A peek inside the Museum’s silver chest

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The appointment of Simone ten Hompel as last year’s winning Glenmorangie Commission maker gave me the wonderful excuse to have a rummage around the Art & Design’s silver and metalwork store and displays to rediscover some of the wonderful pieces of contemporary metalwork we have in the collection.

L to R: One of my favourite pieces on display Lehti, photo etched sterling silver, by Maria Jauhiainen, 2004 (K.2005.27) and can be seen within Inspired by Nature. Looking through one of the trays of contemporary silver in the store. And another favourite, Campionissimo, milled aluminium, by Drummond Masterton, 2009 (K.2009.262) on display within Making & Creating. Images © National Museums Scotland.

The Museum’s Art & Design silver and metal store houses pieces of silverware and metalwork that span a period from the 15th century to the present day. Though many pieces are on display throughout the National Museum of Scotland, it is always nice to review what has been collected by my predecessors and colleagues over the years, and see first hand the skill and craftmanship that has gone into these exquisite works of art, craft and design.   

Highlights within the store that I’m always drawn to include:

  • a spectacular 19th century Silver Nef in the form of a four-masted galleon on four wheels, with a figurehead of Neptune holding his trident that was created in the German goldsmithing town of Hanau (A.1905.870)
  • a beautiful Aesthetic Tea Set engraved with Japanese-inspired decoration by the Birmingham company Elkington and Co. from the 1880’s (A.1988.190 a-h)
  • for the Discworld fans – a quite frankly Pratchett-esque Tazza with a silver-gilt stem in the form of a griffin resting on a tortoise (A.1874.57.7).
L to R: Parcel-gilt silver teapot part of a tea set by Elkington and Co., hallmarked London, 1882 – 1883 ((A.1988.190 B). Detail showing a sailor in the crow’s nest of the amazing Silver Nef (A.1905.870) which is all boxed up in the store. Tazza with bowl and foot of ribbed rock crystal with enamelled borders, and silver-gilt stem in form of a griffin resting on a tortoise with enamelled carapace: Austrian, 1867 – 1872 (A.1874.57.7).
Images © National Museums Scotland

But as I’m part of team Mod-Con I better stick to the contemporary and stop being distracted by opulent table decorations of the past, and show you some of the more recently-made gems that are within the store. They include this amazing, unearthly, three-legged candle-holder by the late Peter Chang (A.1995.62), Kate Earlam’s Grape Vine Fruit Bowl, which was the winning design of The Goldsmiths Company prestigious 2012 Young Designer Silversmith Award (K.2014.54), and an outstanding coffee-pot by the Australian silversmith Johannes Kuhnen (K.1998.39).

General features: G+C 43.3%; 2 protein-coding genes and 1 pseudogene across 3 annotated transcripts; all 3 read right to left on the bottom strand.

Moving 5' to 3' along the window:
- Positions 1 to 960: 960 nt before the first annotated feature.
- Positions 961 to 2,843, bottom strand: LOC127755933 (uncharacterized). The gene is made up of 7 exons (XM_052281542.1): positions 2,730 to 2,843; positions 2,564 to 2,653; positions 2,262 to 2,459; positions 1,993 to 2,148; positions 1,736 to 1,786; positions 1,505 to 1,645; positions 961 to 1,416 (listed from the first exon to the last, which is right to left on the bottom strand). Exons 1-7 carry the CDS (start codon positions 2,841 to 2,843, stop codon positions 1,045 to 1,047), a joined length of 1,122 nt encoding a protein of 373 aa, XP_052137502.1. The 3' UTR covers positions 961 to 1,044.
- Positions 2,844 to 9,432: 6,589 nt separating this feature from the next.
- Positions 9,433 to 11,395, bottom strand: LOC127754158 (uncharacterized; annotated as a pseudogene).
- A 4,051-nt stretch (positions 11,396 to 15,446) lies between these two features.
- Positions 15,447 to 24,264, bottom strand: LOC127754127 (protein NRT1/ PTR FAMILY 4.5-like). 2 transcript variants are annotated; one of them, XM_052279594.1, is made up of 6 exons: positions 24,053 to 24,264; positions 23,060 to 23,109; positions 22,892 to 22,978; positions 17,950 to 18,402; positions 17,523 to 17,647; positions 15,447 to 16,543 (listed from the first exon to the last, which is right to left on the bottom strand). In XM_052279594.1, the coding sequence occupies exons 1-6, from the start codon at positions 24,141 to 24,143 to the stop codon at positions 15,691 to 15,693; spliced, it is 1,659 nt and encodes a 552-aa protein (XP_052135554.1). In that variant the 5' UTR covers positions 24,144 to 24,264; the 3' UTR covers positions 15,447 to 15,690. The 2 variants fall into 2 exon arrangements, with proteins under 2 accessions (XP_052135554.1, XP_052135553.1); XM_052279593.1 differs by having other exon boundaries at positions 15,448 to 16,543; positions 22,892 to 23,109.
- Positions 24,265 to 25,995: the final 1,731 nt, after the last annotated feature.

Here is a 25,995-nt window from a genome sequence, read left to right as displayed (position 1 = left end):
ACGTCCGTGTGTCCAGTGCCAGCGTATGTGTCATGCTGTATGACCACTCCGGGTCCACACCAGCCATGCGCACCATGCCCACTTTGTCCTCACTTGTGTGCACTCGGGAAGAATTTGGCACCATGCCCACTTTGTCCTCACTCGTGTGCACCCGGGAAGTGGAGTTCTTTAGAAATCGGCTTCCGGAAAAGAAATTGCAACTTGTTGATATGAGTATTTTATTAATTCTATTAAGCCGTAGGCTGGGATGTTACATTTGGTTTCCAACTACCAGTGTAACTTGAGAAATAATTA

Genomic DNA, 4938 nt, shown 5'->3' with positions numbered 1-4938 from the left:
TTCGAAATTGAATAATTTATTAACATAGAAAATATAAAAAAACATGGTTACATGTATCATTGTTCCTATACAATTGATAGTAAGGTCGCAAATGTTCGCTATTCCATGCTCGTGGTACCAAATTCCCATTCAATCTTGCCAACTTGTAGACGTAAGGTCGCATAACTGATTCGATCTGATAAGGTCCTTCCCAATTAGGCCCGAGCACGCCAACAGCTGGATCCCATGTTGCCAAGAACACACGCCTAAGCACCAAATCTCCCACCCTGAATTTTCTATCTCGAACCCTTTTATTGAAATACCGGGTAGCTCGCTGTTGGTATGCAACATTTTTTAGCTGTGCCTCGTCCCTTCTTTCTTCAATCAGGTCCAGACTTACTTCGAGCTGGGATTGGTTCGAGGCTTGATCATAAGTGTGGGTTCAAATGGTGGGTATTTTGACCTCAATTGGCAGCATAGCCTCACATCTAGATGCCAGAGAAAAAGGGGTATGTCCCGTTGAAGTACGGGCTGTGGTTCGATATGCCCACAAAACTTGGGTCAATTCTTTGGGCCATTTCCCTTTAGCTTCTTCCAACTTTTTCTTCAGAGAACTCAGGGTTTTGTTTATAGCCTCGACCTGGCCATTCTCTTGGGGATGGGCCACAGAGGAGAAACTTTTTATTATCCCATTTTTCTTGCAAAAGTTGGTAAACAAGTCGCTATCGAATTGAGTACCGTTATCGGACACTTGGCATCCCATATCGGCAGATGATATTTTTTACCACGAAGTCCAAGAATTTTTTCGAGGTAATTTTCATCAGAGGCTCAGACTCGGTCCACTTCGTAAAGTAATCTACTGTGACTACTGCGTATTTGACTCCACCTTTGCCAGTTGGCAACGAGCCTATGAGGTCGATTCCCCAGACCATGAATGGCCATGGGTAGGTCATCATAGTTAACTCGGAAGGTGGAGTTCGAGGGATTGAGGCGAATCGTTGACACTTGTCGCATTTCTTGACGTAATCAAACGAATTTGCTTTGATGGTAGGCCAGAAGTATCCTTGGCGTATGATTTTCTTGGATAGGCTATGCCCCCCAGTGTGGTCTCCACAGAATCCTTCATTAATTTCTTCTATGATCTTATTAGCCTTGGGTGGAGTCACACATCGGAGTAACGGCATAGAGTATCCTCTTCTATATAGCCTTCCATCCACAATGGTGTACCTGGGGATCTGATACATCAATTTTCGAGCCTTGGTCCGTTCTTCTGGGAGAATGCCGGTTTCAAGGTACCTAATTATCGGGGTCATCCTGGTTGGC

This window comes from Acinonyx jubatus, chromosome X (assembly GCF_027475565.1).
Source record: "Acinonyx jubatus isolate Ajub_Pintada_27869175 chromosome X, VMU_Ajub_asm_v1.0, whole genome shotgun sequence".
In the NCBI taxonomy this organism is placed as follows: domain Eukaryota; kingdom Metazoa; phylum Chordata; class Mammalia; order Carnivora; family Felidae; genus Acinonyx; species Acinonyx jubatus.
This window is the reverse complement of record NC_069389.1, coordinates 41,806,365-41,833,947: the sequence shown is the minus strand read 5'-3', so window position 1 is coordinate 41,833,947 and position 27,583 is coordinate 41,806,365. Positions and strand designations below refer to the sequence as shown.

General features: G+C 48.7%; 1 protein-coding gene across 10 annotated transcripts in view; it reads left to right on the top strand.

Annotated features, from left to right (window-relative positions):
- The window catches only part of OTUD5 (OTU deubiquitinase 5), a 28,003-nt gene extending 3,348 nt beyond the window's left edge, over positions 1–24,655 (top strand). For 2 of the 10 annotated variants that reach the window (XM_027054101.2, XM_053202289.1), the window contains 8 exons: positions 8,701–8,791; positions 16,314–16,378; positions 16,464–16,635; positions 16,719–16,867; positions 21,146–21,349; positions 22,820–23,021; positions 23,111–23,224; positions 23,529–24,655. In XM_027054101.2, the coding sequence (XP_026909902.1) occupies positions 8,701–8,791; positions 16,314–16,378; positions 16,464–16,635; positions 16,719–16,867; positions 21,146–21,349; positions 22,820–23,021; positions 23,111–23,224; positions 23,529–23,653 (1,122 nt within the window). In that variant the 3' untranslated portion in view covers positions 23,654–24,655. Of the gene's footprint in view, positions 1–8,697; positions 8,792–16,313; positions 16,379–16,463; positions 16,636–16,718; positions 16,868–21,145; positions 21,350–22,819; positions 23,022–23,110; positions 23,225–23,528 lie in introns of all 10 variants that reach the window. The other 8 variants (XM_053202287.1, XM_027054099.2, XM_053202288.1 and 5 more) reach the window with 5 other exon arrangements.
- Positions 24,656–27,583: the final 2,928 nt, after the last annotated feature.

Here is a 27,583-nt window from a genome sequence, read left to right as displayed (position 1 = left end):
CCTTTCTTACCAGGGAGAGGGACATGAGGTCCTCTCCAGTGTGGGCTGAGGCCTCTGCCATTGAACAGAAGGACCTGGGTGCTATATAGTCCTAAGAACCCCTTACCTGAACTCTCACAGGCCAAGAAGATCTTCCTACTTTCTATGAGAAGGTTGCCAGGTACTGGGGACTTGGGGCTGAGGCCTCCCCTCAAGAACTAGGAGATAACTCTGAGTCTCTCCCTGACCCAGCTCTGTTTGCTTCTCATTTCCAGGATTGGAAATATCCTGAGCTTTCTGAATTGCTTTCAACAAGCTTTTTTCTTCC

Inspecting Peter Chang’s candle holder in store (A.1995.62). Grape Vine Fruit Bowl, silver, by Kate Earlam: London, England, 2012 (K.2014.54). The coffee-pot of silver, anodised aluminium and stainless steel by Johannes Kuhnen: Canberra, Australia, 1991 (K.1998.39). Images © National Museums Scotland

However, one of the pieces that always wows me within National Museums Scotland’s Contemporary metal and silver collection – which you can see on display in Making & Creating – is a sculptural work by the renowned British metalsmith Michael Rowe. A leading maker and influential teacher, Rowe is regarded as one of the most significant figures in the development of contemporary studio metalwork in Britain. And he was Simone’s personal tutor whilst she studied at the Royal College of Arts in the 1980’s.

Rowe, notably, was amongst a now famous group of graduates from the Royal College of Art in the early 1970’s, whose radical approach to their chosen Craft laid the foundations for a new generation of makers within the sector; reconsidering the purely functional and decorative, and embracing conceptual, ideological and sculptural ideas.

His now seminal series of works Conditions for Ornament explores how containers and vessel forms can be the carriers of meaning, and allow the viewer to perceive spaces and atmospheres differently through their forms and placement within a setting. It’s clear when you look at Rowe’s work how much influence his philosophical approach to metalsmithing had on Simone, and her approach to disrupting and reconsidering domestic objects.